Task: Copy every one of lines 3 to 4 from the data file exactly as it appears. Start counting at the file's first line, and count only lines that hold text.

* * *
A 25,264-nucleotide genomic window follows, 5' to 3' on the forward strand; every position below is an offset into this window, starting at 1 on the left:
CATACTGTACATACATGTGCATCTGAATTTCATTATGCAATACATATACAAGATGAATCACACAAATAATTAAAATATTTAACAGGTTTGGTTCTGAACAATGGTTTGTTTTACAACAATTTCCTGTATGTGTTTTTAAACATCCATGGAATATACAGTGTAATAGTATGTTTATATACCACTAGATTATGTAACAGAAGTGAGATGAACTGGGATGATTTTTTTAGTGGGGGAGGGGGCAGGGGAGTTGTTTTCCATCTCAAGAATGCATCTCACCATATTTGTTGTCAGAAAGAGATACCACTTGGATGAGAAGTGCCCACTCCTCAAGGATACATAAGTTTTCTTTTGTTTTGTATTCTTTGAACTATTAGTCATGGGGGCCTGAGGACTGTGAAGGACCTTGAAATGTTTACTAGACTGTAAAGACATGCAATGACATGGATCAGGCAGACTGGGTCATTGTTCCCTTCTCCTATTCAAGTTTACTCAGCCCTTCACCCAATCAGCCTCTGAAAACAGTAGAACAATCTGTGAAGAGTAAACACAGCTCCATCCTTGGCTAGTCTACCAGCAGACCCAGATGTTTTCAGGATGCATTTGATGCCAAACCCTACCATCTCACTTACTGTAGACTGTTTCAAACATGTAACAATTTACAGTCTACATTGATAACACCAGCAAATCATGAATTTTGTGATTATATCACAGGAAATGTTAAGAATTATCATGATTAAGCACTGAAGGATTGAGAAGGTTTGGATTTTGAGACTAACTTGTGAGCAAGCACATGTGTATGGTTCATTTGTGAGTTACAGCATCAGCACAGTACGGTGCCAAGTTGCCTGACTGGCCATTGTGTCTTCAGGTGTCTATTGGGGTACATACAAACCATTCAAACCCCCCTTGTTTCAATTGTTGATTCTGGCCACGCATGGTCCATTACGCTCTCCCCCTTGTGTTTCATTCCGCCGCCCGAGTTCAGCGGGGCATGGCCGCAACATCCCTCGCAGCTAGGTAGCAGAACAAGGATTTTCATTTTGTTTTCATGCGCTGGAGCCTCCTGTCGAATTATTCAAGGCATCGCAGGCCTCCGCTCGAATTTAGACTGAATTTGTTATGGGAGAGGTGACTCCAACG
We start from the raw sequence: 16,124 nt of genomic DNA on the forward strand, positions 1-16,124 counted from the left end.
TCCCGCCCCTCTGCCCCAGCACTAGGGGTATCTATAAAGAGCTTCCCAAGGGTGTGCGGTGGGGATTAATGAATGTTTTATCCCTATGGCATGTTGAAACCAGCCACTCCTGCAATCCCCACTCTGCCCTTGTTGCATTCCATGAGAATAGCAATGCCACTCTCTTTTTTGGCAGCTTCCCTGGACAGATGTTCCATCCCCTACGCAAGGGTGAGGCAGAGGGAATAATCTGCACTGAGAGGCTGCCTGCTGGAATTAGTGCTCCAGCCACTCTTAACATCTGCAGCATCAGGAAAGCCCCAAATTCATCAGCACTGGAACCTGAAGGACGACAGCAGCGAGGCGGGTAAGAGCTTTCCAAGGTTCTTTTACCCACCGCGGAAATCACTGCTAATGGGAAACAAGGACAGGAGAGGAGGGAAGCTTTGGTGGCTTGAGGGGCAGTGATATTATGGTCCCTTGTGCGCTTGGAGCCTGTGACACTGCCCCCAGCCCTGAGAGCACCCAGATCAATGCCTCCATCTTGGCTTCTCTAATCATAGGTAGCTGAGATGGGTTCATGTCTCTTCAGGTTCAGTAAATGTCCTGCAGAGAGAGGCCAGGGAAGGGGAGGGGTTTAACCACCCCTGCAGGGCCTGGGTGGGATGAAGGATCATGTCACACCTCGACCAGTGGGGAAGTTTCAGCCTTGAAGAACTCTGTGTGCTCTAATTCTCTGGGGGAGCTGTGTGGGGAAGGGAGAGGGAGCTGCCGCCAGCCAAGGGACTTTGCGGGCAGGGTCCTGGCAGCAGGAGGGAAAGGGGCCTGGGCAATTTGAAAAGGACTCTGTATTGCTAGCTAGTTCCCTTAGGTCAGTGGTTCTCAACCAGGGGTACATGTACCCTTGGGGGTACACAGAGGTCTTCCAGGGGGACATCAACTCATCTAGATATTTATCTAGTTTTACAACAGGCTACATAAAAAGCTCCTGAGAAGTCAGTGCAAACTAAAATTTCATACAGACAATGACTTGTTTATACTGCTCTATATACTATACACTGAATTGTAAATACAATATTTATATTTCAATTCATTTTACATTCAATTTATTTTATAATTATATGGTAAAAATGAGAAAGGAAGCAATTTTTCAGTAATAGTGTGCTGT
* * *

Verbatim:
We start from the raw sequence: 16,124 nt of genomic DNA on the forward strand, positions 1-16,124 counted from the left end.
TCCCGCCCCTCTGCCCCAGCACTAGGGGTATCTATAAAGAGCTTCCCAAGGGTGTGCGGTGGGGATTAATGAATGTTTTATCCCTATGGCATGTTGAAACCAGCCACTCCTGCAATCCCCACTCTGCCCTTGTTGCATTCCATGAGAATAGCAATGCCACTCTCTTTTTTGGCAGCTTCCCTGGACAGATGTTCCATCCCCTACGCAAGGGTGAGGCAGAGGGAATAATCTGCACTGAGAGGCTGCCTGCTGGAATTAGTGCTCCAGCCACTCTTAACATCTGCAGCATCAGGAAAGCCCCAAATTCATCAGCACTGGAACCTGAAGGACGACAGCAGCGAGGCGGGTAAGAGCTTTCCAAGGTTCTTTTACCCACCGCGGAAATCACTGCTAATGGGAAACAAGGACAGGAGAGGAGGGAAGCTTTGGTGGCTTGAGGGGCAGTGATATTATGGTCCCTTGTGCGCTTGGAGCCTGTGACACTGCCCCCAGCCCTGAGAGCACCCAGATCAATGCCTCCATCTTGGCTTCTCTAATCATAGGTAGCTGAGATGGGTTCATGTCTCTTCAGGTTCAGTAAATGTCCTGCAGAGAGAGGCCAGGGAAGGGGAGGGGTTTAACCACCCCTGCAGGGCCTGGGTGGGATGAAGGATCATGTCACACCTCGACCAGTGGGGAAGTTTCAGCCTTGAAGAACTCTGTGTGCTCTAATTCTCTGGGGGAGCTGTGTGGGGAAGGGAGAGGGAGCTGCCGCCAGCCAAGGGACTTTGCGGGCAGGGTCCTGGCAGCAGGAGGGAAAGGGGCCTGGGCAATTTGAAAAGGACTCTGTATTGCTAGCTAGTTCCCTTAGGTCAGTGGTTCTCAACCAGGGGTACATGTACCCTTGGGGGTACACAGAGGTCTTCCAGGGGGACATCAACTCATCTAGATATTTATCTAGTTTTACAACAGGCTACATAAAAAGCTCCTGAGAAGTCAGTGCAAACTAAAATTTCATACAGACAATGACTTGTTTATACTGCTCTATATACTATACACTGAATTGTAAATACAATATTTATATTTCAATTCATTTTACATTCAATTTATTTTATAATTATATGGTAAAAATGAGAAAGGAAGCAATTTTTCAGTAATAGTGTGCTGT